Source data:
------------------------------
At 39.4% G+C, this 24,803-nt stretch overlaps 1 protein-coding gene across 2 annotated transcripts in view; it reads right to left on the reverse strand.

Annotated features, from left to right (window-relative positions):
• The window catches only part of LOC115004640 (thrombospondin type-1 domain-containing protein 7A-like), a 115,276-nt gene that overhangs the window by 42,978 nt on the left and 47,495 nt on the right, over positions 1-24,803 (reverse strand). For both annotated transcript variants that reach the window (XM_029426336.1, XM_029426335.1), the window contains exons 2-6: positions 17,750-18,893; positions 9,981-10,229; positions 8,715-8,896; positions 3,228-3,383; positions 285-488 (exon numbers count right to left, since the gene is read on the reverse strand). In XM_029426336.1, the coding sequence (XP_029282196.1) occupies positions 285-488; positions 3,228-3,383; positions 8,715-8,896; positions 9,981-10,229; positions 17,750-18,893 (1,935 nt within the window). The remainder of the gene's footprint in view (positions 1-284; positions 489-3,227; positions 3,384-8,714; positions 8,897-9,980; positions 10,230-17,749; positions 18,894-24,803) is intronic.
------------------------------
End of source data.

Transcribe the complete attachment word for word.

At 39.4% G+C, this 24,803-nt stretch overlaps 1 protein-coding gene across 2 annotated transcripts in view; it reads right to left on the reverse strand.

Annotated features, from left to right (window-relative positions):
• The window catches only part of LOC115004640 (thrombospondin type-1 domain-containing protein 7A-like), a 115,276-nt gene that overhangs the window by 42,978 nt on the left and 47,495 nt on the right, over positions 1-24,803 (reverse strand). For both annotated transcript variants that reach the window (XM_029426336.1, XM_029426335.1), the window contains exons 2-6: positions 17,750-18,893; positions 9,981-10,229; positions 8,715-8,896; positions 3,228-3,383; positions 285-488 (exon numbers count right to left, since the gene is read on the reverse strand). In XM_029426336.1, the coding sequence (XP_029282196.1) occupies positions 285-488; positions 3,228-3,383; positions 8,715-8,896; positions 9,981-10,229; positions 17,750-18,893 (1,935 nt within the window). The remainder of the gene's footprint in view (positions 1-284; positions 489-3,227; positions 3,384-8,714; positions 8,897-9,980; positions 10,230-17,749; positions 18,894-24,803) is intronic.